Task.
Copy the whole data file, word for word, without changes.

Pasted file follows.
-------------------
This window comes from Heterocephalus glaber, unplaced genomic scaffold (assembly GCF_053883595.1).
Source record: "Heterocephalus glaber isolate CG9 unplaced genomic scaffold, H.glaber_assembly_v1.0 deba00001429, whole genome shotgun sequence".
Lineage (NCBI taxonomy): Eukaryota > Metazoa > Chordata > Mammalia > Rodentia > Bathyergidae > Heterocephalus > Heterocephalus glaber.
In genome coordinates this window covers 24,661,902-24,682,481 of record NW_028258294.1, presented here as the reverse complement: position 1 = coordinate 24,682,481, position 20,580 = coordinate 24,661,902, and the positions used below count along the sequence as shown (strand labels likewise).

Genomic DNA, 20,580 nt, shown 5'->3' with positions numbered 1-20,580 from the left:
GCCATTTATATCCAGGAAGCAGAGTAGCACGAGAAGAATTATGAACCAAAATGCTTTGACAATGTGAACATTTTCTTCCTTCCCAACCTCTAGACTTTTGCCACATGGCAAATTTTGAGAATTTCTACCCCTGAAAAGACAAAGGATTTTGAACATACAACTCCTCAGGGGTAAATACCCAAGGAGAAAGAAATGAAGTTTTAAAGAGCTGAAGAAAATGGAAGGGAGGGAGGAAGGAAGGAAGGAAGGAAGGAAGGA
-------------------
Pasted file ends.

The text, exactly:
This window comes from Heterocephalus glaber, unplaced genomic scaffold (assembly GCF_053883595.1).
Source record: "Heterocephalus glaber isolate CG9 unplaced genomic scaffold, H.glaber_assembly_v1.0 deba00001429, whole genome shotgun sequence".
Lineage (NCBI taxonomy): Eukaryota > Metazoa > Chordata > Mammalia > Rodentia > Bathyergidae > Heterocephalus > Heterocephalus glaber.
In genome coordinates this window covers 24,661,902-24,682,481 of record NW_028258294.1, presented here as the reverse complement: position 1 = coordinate 24,682,481, position 20,580 = coordinate 24,661,902, and the positions used below count along the sequence as shown (strand labels likewise).

Genomic DNA, 20,580 nt, shown 5'->3' with positions numbered 1-20,580 from the left:
GCCATTTATATCCAGGAAGCAGAGTAGCACGAGAAGAATTATGAACCAAAATGCTTTGACAATGTGAACATTTTCTTCCTTCCCAACCTCTAGACTTTTGCCACATGGCAAATTTTGAGAATTTCTACCCCTGAAAAGACAAAGGATTTTGAACATACAACTCCTCAGGGGTAAATACCCAAGGAGAAAGAAATGAAGTTTTAAAGAGCTGAAGAAAATGGAAGGGAGGGAGGAAGGAAGGAAGGAAGGAAGGAAGGA